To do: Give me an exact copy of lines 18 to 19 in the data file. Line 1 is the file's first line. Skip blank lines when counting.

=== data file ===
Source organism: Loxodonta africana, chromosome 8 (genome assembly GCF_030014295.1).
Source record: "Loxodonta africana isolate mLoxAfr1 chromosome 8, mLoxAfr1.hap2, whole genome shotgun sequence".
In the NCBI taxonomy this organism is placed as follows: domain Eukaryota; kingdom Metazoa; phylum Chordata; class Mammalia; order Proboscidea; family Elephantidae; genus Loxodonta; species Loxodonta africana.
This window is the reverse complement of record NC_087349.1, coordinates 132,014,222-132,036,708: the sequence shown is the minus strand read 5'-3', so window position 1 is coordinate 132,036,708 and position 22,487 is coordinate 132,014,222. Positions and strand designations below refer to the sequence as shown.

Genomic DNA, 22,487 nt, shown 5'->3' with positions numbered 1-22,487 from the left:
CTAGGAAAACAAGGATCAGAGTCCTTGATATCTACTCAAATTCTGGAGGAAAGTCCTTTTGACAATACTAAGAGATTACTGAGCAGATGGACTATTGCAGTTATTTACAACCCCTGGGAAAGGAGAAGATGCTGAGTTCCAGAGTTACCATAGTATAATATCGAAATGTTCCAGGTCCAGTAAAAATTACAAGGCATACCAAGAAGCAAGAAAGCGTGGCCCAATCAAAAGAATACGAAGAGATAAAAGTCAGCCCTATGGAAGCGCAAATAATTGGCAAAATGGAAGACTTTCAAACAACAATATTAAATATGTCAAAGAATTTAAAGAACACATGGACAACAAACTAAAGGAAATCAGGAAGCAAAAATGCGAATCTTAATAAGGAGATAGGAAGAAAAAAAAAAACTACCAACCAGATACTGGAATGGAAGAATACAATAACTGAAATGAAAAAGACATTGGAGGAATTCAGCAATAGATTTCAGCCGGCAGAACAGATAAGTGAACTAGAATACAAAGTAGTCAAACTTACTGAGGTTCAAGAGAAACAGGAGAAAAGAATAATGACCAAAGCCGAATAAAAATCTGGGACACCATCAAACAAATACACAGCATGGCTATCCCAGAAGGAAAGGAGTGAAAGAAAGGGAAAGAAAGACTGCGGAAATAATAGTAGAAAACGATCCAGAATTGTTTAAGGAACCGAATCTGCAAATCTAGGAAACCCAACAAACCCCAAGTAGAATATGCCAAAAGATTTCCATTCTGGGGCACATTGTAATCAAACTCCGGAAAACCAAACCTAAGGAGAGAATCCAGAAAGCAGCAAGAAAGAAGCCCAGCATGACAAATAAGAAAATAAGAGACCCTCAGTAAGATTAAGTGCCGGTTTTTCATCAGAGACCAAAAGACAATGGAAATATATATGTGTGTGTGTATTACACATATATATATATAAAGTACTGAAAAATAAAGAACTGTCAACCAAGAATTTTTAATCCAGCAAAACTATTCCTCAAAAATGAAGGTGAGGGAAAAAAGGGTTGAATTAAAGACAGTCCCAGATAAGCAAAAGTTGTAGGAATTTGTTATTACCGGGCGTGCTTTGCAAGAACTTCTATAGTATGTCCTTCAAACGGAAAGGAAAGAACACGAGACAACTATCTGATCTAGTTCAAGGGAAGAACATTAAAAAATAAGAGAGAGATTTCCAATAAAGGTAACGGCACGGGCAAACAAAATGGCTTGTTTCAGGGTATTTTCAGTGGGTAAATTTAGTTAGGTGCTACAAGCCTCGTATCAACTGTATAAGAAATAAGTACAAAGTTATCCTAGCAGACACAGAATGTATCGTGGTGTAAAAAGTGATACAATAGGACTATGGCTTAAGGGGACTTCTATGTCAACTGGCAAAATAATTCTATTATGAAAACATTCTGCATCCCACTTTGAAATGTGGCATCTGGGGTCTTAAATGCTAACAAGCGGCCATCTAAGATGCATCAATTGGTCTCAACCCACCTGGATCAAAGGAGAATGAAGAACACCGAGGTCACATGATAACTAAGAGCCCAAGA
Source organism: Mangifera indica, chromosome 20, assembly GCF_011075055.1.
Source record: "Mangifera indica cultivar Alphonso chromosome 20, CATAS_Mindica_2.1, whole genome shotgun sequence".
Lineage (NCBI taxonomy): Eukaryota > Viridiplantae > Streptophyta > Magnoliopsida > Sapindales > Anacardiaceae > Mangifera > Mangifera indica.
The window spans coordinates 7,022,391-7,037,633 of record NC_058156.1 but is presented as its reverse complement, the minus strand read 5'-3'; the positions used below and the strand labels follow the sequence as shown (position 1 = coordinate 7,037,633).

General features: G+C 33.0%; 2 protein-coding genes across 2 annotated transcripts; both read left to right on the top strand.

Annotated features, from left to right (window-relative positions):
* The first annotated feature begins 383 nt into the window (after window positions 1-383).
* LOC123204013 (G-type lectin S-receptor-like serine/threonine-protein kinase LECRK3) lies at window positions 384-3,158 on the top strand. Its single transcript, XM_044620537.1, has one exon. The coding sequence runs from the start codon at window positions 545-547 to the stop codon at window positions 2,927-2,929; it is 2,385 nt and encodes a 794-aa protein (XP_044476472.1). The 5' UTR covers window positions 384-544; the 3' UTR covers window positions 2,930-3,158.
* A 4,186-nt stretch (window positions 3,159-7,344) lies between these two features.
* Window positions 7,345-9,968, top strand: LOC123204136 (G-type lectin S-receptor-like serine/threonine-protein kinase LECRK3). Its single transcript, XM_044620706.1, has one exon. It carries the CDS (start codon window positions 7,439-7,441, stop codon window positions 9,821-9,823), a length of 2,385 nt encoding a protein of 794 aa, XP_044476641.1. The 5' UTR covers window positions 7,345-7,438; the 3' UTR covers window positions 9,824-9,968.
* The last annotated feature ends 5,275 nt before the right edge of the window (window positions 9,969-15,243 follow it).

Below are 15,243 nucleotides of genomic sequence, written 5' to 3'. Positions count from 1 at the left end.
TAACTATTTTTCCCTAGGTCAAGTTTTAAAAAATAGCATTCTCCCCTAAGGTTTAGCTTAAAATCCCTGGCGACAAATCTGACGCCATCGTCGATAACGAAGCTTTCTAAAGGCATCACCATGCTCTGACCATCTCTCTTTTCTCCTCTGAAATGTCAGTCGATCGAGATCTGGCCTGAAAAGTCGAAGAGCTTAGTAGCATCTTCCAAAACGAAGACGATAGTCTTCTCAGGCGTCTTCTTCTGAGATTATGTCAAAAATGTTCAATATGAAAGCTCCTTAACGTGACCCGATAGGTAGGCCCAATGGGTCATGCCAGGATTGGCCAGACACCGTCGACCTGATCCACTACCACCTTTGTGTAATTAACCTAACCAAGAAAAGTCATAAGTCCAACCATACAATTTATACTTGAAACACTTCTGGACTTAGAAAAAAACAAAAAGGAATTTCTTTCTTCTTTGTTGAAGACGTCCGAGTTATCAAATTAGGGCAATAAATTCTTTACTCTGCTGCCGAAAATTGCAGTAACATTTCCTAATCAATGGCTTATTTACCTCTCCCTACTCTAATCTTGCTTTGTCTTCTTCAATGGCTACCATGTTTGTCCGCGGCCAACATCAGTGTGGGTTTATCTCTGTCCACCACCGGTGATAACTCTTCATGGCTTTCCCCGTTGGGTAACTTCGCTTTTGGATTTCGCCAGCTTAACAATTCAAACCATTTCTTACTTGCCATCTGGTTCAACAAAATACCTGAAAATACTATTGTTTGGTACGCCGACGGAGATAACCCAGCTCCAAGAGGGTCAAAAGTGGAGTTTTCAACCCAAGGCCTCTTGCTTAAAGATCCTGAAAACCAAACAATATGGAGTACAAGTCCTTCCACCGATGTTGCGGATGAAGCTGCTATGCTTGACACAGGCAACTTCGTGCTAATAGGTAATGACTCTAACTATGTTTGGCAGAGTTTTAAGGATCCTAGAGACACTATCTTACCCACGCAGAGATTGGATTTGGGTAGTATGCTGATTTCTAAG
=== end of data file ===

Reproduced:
Below are 15,243 nucleotides of genomic sequence, written 5' to 3'. Positions count from 1 at the left end.
TAACTATTTTTCCCTAGGTCAAGTTTTAAAAAATAGCATTCTCCCCTAAGGTTTAGCTTAAAATCCCTGGCGACAAATCTGACGCCATCGTCGATAACGAAGCTTTCTAAAGGCATCACCATGCTCTGACCATCTCTCTTTTCTCCTCTGAAATGTCAGTCGATCGAGATCTGGCCTGAAAAGTCGAAGAGCTTAGTAGCATCTTCCAAAACGAAGACGATAGTCTTCTCAGGCGTCTTCTTCTGAGATTATGTCAAAAATGTTCAATATGAAAGCTCCTTAACGTGACCCGATAGGTAGGCCCAATGGGTCATGCCAGGATTGGCCAGACACCGTCGACCTGATCCACTACCACCTTTGTGTAATTAACCTAACCAAGAAAAGTCATAAGTCCAACCATACAATTTATACTTGAAACACTTCTGGACTTAGAAAAAAACAAAAAGGAATTTCTTTCTTCTTTGTTGAAGACGTCCGAGTTATCAAATTAGGGCAATAAATTCTTTACTCTGCTGCCGAAAATTGCAGTAACATTTCCTAATCAATGGCTTATTTACCTCTCCCTACTCTAATCTTGCTTTGTCTTCTTCAATGGCTACCATGTTTGTCCGCGGCCAACATCAGTGTGGGTTTATCTCTGTCCACCACCGGTGATAACTCTTCATGGCTTTCCCCGTTGGGTAACTTCGCTTTTGGATTTCGCCAGCTTAACAATTCAAACCATTTCTTACTTGCCATCTGGTTCAACAAAATACCTGAAAATACTATTGTTTGGTACGCCGACGGAGATAACCCAGCTCCAAGAGGGTCAAAAGTGGAGTTTTCAACCCAAGGCCTCTTGCTTAAAGATCCTGAAAACCAAACAATATGGAGTACAAGTCCTTCCACCGATGTTGCGGATGAAGCTGCTATGCTTGACACAGGCAACTTCGTGCTAATAGGTAATGACTCTAACTATGTTTGGCAGAGTTTTAAGGATCCTAGAGACACTATCTTACCCACGCAGAGATTGGATTTGGGTAGTATGCTGATTTCTAAG